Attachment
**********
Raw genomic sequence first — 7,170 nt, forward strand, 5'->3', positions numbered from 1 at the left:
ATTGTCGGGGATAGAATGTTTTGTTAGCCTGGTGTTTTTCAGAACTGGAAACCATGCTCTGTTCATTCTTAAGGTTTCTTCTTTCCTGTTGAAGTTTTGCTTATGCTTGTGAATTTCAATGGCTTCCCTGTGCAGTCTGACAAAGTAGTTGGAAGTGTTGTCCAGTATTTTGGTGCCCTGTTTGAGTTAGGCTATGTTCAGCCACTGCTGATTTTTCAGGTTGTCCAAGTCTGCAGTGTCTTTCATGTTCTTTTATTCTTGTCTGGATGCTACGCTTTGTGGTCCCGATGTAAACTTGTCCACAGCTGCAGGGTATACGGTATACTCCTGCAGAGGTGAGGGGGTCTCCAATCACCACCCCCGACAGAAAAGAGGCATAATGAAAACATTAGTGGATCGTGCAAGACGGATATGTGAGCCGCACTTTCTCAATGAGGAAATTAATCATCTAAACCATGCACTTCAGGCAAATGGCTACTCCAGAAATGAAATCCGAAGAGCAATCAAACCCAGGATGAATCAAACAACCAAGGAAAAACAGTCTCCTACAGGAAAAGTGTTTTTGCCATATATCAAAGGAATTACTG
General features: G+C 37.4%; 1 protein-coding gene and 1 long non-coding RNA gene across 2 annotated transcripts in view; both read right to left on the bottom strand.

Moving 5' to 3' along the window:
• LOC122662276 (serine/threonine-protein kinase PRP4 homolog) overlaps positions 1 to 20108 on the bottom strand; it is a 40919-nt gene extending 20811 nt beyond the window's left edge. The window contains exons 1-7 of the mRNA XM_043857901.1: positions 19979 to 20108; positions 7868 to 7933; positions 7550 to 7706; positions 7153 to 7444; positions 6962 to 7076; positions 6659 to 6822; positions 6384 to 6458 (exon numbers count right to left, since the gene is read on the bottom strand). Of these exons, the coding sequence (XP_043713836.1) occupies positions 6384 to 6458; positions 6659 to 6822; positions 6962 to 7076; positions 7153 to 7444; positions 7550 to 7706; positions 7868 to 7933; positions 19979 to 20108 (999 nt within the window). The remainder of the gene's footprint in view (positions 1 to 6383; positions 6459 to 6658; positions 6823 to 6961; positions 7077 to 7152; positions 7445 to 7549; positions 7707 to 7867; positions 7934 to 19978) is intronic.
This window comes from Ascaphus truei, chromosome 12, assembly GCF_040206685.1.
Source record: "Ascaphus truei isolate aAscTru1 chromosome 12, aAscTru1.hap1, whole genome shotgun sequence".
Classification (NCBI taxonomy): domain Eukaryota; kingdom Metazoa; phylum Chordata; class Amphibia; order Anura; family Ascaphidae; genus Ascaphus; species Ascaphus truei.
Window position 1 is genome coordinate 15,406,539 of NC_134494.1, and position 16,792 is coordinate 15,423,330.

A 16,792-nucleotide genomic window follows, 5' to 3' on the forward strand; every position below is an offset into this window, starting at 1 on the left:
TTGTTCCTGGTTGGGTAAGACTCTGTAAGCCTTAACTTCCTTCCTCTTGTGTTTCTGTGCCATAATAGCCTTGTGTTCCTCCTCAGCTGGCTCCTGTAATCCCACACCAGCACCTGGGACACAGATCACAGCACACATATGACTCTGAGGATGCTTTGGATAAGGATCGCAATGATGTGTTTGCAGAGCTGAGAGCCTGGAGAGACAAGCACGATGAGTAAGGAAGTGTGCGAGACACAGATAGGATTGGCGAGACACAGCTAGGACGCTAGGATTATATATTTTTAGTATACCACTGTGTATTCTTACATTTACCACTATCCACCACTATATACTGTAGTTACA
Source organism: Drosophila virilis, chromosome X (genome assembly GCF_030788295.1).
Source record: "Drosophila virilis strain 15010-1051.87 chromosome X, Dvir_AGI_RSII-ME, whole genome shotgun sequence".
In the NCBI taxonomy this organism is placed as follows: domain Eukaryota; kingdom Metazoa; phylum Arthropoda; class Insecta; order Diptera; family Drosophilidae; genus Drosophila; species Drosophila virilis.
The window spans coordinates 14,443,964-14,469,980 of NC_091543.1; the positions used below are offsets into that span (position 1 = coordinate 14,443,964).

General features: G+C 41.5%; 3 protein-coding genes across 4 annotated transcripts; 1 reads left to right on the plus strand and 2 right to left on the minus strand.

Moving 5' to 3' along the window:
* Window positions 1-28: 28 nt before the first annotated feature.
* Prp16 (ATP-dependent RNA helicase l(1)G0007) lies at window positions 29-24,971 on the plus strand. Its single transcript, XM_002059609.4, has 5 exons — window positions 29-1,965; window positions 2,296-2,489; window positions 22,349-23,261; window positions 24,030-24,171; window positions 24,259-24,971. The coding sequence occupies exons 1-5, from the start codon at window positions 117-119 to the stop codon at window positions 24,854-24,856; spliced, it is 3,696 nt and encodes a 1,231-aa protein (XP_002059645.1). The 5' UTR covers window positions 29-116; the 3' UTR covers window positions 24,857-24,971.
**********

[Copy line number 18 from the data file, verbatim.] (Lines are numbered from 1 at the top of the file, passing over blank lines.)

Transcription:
* Window positions 1-28: 28 nt before the first annotated feature.